The workplace as we’ve known it for the past decades is history – and that’s a fact. The current trends and challenges have given way to the notable rise of WorkTech. But what exactly changed, and how these changes will impact the WorkTech industry, is still subject to debate. Rubio, a Venture Capital firm investing into impact-driven scale-ups, is actively investing in the WorkTech industry. Led by partner Ilonka Jankovich, Rubio sees opportunities to invest in impact-driven scale ups in theWorkTech sector, since it is a very dynamic industry with promising opportunities to improve the current challenges of the job market. Female x Finance spoke to Eline de Haan, Impact Investment Analyst at Rubio, to dive deeper into her take on the latest trends in the industry, as well as the opportunities and challenges of impact investing in WorkTech.
First, let’s talk more about what exactly WorkTech is. In a nutshell, WorkTech relates to technology tools that help employees carry on with their tasks more efficiently. You’ve probably heard of Zoom, Slack, or Equalture! But it’s much more than that – think of recruitment chatbots, applicant tracking systems, training or development platforms, mental health platforms, etc. The WorkTech industry is expanding rapidly, and companies are being founded to tackle current and future problems in the labor market. This gives an impact VC like Rubio the reason to dive deeper into this sector.
The WorkTech market
Current trends and developments
Eline highlighted the most important developments that currently influence the job market, affecting the WorkTech market as well.
- Remote work vs. deskless workers: Companies have embraced remote work, but are struggling to keep employees engaged. The divide between deskless, frontline workers and those who can do their job remotely has become more clear.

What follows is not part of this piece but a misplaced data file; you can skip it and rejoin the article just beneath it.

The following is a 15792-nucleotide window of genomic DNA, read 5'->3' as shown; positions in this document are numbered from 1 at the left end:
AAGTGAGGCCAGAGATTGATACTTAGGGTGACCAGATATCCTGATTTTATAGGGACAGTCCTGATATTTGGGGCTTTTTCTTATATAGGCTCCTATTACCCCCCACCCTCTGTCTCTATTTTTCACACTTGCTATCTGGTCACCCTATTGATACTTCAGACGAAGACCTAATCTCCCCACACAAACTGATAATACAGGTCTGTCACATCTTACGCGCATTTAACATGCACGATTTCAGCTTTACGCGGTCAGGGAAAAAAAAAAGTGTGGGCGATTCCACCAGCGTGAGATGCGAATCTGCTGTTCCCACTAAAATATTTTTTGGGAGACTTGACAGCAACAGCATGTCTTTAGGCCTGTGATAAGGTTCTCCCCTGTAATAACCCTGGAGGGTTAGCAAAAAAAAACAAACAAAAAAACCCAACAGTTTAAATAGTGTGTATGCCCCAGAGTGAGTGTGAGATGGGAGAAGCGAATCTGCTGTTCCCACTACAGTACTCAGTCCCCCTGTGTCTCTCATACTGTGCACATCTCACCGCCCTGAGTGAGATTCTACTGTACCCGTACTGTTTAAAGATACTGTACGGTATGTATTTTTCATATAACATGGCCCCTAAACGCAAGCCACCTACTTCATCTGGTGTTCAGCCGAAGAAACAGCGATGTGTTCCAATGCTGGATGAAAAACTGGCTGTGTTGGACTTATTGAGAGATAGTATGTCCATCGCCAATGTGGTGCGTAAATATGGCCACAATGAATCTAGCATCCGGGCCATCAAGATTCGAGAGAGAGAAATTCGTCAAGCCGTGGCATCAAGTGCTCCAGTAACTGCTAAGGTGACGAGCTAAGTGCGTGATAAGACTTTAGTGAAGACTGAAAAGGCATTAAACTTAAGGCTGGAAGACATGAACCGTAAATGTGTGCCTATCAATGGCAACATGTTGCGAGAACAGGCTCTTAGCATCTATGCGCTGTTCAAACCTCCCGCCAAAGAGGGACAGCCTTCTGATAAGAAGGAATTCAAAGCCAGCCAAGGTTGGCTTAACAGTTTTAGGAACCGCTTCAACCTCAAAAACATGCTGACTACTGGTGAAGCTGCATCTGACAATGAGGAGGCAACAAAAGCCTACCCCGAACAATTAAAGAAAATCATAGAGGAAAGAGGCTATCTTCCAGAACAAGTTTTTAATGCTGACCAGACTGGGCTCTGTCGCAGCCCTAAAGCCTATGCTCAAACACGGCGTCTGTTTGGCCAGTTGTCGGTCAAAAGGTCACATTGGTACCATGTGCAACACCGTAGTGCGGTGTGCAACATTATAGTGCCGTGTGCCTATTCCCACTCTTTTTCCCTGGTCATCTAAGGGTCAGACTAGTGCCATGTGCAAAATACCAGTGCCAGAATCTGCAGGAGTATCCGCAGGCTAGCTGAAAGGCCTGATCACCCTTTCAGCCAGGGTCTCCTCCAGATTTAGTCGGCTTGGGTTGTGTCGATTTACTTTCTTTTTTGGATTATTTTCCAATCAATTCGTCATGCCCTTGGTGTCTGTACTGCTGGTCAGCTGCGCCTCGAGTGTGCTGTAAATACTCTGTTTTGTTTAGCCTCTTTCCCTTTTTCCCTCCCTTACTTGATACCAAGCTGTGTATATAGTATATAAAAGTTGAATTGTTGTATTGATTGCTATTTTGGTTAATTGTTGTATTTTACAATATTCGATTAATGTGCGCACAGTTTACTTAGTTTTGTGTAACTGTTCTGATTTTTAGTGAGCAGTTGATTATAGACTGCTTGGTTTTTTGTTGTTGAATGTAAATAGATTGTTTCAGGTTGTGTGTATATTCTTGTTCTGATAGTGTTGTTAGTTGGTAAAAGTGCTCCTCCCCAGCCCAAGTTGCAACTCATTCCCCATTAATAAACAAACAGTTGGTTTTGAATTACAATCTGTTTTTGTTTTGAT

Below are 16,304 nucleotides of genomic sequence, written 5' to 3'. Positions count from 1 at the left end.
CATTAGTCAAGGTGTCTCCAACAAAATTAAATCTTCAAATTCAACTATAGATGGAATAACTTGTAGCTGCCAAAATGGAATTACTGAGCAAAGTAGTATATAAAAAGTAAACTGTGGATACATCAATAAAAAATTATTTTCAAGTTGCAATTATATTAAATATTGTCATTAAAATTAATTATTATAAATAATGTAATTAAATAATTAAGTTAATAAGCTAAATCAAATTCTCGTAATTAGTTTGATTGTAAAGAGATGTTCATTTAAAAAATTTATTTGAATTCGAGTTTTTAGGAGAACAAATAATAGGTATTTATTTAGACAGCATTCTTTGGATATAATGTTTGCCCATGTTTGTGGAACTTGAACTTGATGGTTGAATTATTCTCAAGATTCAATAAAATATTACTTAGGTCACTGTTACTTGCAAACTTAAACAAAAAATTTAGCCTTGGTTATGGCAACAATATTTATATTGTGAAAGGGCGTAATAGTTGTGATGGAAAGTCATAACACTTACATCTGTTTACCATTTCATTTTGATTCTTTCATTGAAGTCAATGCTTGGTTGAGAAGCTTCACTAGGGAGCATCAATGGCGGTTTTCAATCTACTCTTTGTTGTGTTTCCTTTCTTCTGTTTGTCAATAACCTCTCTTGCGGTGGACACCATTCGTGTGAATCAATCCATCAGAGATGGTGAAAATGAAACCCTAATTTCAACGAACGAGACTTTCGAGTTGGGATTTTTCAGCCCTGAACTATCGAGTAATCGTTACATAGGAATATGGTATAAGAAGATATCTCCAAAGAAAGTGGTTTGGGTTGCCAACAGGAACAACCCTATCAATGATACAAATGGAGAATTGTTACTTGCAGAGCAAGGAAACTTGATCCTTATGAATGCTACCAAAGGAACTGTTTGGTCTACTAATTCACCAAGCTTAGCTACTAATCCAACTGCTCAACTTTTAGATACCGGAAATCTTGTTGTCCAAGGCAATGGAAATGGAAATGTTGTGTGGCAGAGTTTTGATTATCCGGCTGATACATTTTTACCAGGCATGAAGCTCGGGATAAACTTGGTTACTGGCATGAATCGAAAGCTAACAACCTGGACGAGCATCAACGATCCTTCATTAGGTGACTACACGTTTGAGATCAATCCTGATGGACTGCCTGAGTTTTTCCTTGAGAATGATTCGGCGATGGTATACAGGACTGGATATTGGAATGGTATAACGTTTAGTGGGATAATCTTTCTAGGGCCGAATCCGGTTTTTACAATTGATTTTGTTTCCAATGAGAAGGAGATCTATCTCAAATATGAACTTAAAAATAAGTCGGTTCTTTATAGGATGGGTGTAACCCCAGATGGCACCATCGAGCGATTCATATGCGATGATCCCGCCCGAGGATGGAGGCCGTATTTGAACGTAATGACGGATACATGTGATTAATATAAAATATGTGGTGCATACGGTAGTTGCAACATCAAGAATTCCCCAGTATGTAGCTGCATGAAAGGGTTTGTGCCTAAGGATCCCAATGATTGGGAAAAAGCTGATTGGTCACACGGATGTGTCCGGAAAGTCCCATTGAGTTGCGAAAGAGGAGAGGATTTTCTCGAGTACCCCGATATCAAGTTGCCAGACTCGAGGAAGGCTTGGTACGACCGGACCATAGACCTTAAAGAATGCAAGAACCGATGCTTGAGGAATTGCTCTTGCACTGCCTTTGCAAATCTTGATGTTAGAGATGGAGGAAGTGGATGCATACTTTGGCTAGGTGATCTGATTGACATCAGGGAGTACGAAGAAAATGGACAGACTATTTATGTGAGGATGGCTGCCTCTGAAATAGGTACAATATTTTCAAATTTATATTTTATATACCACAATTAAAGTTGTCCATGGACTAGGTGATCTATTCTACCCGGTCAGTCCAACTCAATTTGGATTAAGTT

- A high demand for psychological care: In post-COVID times, more people are (open about) struggling with their mental health.
- Diversity and inclusion: Awareness has increased to have diverse and inclusive hiring policies. Also driven by quotas to increase diverse representation in management.
- Pay transparency: With the high inflation, a competitive labor market for top talent and a need to achieve equal pay, we see a growing need for pay transparency and some start-ups active in this field are growing quickly.
- Shortage of frontline workers: only expected to increase in the upcoming years.
- Changing expectations of employment: this differs according to generation.
Where there’s a challenge, there’s an opportunity. Many start-ups focusing on the WorkTech sector have started to fill the gaps that the current job market dynamics have created, and at the same time, impact investors such as Rubio seized the opportunity for new, exciting investments as well.
Start-ups seek and find opportunity
As mentioned above, start-ups in Europe and beyond have seized the opportunities that arose with the current trends, and developed innovative solutions to address ongoing challenges, as Eline explains.
For example, US-based Clipboard Health is addressing the shortage in healthcare staff through their platform that allows accredited healthcare providers to book shifts which fit their schedule.